Greg Kinnear’s “Phil” Tackles Depression, Suicide, and Life’s Sense

Greg Kinnear’s “Phil” Tackles Depression, Suicide, and Life’s Sense

Hollywood actor Greg Kinnear has made his directorial debut with the dark dramedy titled,”Phil.”Originally titled, “The Philosophy of Phil,” the movie was completed in 2017.

Kinnear received an Academy Award nomination for being a part of the 1997 romantic dramedy, “As Good as It Gets,” alongside Hollywood A-lister Jack Nicholson.

“Phil” is about Phil McGuire who is portrayed by Kinnear himself. Working as a dentist, the titular character struggles with daily life.

As he faces his mid-life crisis following the failure of his marriage, he also has to deal with the woebegone fact that he is estranged from his daughter.

In Kinnear’s work having its world premiere at the 2019 Sarasota Film Festival next month, Phil desires to get his life back on track.

The existential dramedy shows the depressed character entering a watershed moment when one of his patients, played by actor Bradley Whitford, unexpectedly takes his own life.

Phil’s patient seemed to live a perfect existence and he reckoned him as someone being the happiest person for seemingly having it all.

With his patient’s suicide, Phil engages in a darkly comedic journey. At the Sarasota Opera House, the screening of “Phil” serves as the culmination of the 21stSarasota Film Festival to be held at 6 P.M. on April 13.

Kinnear’s directorial debut movie is certainly relevant in today’s highly stressful times, marked by the global social dilemmas of depression and suicide.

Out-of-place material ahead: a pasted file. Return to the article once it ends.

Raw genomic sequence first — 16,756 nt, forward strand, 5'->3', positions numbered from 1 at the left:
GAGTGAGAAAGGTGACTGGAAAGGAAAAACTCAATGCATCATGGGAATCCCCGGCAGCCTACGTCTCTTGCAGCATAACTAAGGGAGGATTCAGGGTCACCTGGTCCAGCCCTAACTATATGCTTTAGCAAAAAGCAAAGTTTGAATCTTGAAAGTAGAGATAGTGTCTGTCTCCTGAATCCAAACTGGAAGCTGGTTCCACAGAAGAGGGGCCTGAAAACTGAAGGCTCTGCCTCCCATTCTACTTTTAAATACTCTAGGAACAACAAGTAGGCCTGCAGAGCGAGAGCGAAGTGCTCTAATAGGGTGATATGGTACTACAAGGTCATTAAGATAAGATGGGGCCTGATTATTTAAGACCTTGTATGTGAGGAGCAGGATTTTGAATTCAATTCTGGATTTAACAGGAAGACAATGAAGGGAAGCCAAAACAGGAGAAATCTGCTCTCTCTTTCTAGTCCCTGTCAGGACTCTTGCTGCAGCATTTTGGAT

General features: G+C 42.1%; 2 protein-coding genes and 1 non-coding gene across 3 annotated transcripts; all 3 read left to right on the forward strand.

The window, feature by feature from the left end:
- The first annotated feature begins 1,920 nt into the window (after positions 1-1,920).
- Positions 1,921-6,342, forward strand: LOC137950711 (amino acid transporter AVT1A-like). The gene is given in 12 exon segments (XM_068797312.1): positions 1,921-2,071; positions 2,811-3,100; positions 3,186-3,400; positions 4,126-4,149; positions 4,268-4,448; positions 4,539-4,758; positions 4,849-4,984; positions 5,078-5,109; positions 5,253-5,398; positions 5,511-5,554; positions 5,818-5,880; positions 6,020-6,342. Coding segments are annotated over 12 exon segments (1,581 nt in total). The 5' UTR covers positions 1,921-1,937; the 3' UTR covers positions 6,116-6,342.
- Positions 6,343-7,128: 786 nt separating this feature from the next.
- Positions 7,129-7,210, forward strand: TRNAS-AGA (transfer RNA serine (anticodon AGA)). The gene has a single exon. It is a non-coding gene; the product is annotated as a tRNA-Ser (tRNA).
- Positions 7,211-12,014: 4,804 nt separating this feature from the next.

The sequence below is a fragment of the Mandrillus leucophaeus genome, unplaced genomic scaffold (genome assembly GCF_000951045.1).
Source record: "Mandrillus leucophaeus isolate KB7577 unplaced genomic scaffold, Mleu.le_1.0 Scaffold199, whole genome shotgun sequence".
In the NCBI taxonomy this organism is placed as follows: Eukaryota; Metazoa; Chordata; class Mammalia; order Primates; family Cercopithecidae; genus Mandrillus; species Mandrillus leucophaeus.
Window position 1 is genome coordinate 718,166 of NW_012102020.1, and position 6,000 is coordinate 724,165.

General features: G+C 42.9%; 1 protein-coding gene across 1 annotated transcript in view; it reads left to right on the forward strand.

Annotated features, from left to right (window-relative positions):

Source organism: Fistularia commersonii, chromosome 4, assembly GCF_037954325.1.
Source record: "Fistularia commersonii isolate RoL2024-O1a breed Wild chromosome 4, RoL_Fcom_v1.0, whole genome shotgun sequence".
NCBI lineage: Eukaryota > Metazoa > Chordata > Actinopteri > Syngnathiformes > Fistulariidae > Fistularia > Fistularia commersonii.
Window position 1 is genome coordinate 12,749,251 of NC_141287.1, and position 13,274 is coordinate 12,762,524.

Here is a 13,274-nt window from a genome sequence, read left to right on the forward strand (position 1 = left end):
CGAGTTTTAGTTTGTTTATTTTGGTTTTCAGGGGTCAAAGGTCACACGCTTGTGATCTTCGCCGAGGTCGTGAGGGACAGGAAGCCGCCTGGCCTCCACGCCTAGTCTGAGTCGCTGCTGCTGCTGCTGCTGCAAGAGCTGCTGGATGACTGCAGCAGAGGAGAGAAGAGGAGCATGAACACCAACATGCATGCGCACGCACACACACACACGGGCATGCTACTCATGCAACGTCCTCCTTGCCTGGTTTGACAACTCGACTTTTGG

Earlier this month, news outlets worldwide reported that the number of deaths due to drugs, alcohol, and suicide has reached the highest level in the United States in 2017.

The analysis of the Centers for Disease Control and Prevention showed that Americans have become more depressed.

These findings bolster the World Health Organization’s (WHO) description of the United States reportedly being the “most depressed” country in the world.

Myriads of studies presented grounds for this alarming trend. One of them is that, although social media has enabled the people to connect online, they ironically felt sadder.

Virtual interaction instead made people’s mental health worse as they are merely connected through the Internet but that does not extend in real life.

In addition, from 10 percent in 1985, 25 percent of Americans by 2004 reportedly have no one to confide their serious personal problems with.

Over 50 percent of the population reportedly has no close friends or confidants outside their immediate family.

People have also become more socially isolated as they become more consumed with long work hours to support themselves and their families.

Nurturing healthy social associations seems to be unattainable these days as technology and other demands in life compete with this critical need.

Although drugs that mitigate depression abound, boosting the “feel good” hormones in the people’s brain like dopamine, these are mere temporary antidotes.

Studies attested that depressed patients on medication would reach a tremendously serious low feeling and become more depressed afterward, and this social dilemma has led millions of Americans to terminate their lives.

Emma is a Sports writer and loves talking and learning about new Sports. She studied journalism at The City College of New York. She loves watching American Sports as well as watching her children play. When she gets some free time she likes to read books by "Jacqueline Wilson".